DISCUSSION

      The aim of our work was to (1) identify early events induced by systemin and (2) identify and predict kinases and phosphatases involved in these signaling events. The maturation of the signaling peptide systemin is beginning to be understood (
      • Beloshistov R.E.
      • Dreizler K.
      • Galiullina R.A.
      • Tuzhikov A.I.
      • Serebryakova M.V.
      • Reichardt S.
      • Shaw J.
      • Taliansky M.E.
      • Pfannstiel J.
      • Chichkova N.V.
      • Stintzi A.
      • Schaller A.
      • Vartapetian A.B.
      Phytaspase-mediated precursor processing and maturation of the wound hormone systemin.
      ), and the primary receptor of systemin was recently identified (
      • Wang L.
      • Einig E.
      • Almeida-Trapp M.
      • Albert M.
      • Fliegmann J.
      • Mithofer A.
      • Kalbacher H.
      • Felix G.
      The systemin receptor SYR1 enhances resistance of tomato against herbivorous insects.
      ). Although individual early responses to systemin perception, such as an increase in cytosolic calcium (
      • Moyen C.
      • Hammond-Kosack K.E.
      • Jones J.
      • Knight M.R.
      • Johannes E.
      Systemin triggers an increase of cytoplasmic calcium in tomato mesophyll cells: Ca2+ mobilization from intra- and extracellular compartments.
      ), ROS production (
      • Wang L.
      • Einig E.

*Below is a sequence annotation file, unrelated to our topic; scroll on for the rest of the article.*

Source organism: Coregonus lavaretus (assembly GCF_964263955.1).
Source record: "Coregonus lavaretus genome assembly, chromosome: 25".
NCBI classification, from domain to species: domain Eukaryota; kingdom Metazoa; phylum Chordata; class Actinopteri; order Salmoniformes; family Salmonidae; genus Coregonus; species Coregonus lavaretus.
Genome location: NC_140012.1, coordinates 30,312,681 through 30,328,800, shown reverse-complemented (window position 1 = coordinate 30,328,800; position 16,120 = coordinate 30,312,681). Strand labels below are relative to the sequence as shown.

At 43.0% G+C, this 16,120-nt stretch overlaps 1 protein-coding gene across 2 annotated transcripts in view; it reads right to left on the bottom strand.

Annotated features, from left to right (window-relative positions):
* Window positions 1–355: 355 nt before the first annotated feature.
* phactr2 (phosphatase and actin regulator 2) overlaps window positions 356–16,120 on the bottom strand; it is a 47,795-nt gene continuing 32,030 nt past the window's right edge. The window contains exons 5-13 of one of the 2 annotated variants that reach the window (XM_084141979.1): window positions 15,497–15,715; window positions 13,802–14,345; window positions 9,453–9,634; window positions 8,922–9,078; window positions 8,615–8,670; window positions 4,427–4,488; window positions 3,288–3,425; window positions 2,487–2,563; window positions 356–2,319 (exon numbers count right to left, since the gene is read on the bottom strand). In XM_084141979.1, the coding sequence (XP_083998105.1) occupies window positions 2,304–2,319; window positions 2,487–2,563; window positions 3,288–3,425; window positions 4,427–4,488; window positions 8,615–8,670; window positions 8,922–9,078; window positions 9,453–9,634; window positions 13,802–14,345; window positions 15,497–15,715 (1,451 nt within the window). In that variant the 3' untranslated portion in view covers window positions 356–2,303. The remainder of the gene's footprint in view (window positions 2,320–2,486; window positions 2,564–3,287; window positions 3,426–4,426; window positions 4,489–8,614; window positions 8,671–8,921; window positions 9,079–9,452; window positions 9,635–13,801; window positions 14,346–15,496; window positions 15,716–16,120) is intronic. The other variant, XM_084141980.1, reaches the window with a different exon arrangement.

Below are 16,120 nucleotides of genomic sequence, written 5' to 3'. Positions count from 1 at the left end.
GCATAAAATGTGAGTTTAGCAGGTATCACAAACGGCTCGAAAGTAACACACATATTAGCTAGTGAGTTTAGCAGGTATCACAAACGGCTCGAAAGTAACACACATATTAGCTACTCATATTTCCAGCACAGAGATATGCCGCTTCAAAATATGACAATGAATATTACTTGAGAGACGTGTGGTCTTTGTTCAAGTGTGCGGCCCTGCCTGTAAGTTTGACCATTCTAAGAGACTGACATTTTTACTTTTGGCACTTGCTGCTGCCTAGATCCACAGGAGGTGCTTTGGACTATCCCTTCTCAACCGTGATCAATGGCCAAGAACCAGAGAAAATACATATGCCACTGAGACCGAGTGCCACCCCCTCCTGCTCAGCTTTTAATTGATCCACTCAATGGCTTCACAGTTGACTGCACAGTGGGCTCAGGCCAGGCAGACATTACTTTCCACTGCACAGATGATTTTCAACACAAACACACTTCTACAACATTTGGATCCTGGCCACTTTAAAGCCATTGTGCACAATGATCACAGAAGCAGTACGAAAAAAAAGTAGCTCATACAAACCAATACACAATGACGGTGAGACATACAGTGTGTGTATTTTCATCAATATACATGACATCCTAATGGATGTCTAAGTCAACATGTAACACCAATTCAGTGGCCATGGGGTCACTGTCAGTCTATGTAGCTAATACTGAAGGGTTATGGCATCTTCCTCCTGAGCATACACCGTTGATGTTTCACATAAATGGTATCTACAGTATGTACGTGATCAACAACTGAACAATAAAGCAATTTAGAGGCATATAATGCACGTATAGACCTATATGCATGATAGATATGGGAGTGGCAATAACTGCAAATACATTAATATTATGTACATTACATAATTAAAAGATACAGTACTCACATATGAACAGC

• Almeida-Trapp M.
      • Albert M.
      • Fliegmann J.
      • Mithofer A.
      • Kalbacher H.
      • Felix G.
      The systemin receptor SYR1 enhances resistance of tomato against herbivorous insects.
      ,
      • Orozco-Cardenas M.
      • Ryan C.A.
      Hydrogen peroxide is generated systemically in plant leaves by wounding and systemin via the octadecanoid pathway.
      ), the modulation of the H+-ATPase activity (
      • Schaller A.
      • Oecking C.
      Modulation of plasma membrane H+-ATPase activity differentially activates wound and pathogen defense responses in tomato plants.
      ), or the activation of MAP-kinase signaling (
      • Kandoth P.K.
      • Ranf S.
      • Pancholi S.S.
      • Jayanty S.
      • Walla M.D.
      • Miller W.
      • Howe G.A.
      • Lincoln D.E.
      • Stratmann J.W.
      Tomato MAPKs LeMPK1, LeMPK2, and LeMPK3 function in the systemin-mediated defense response against herbivorous insects.
      ) have been identified, the proteome-wide effects of systemin treatment were not yet studied. Our data set contributes to this gap of knowledge by presenting systemin-induced phosphorylation patterns with respect to two different control treatments and by proposing systemin-induced kinase-substrate relationships.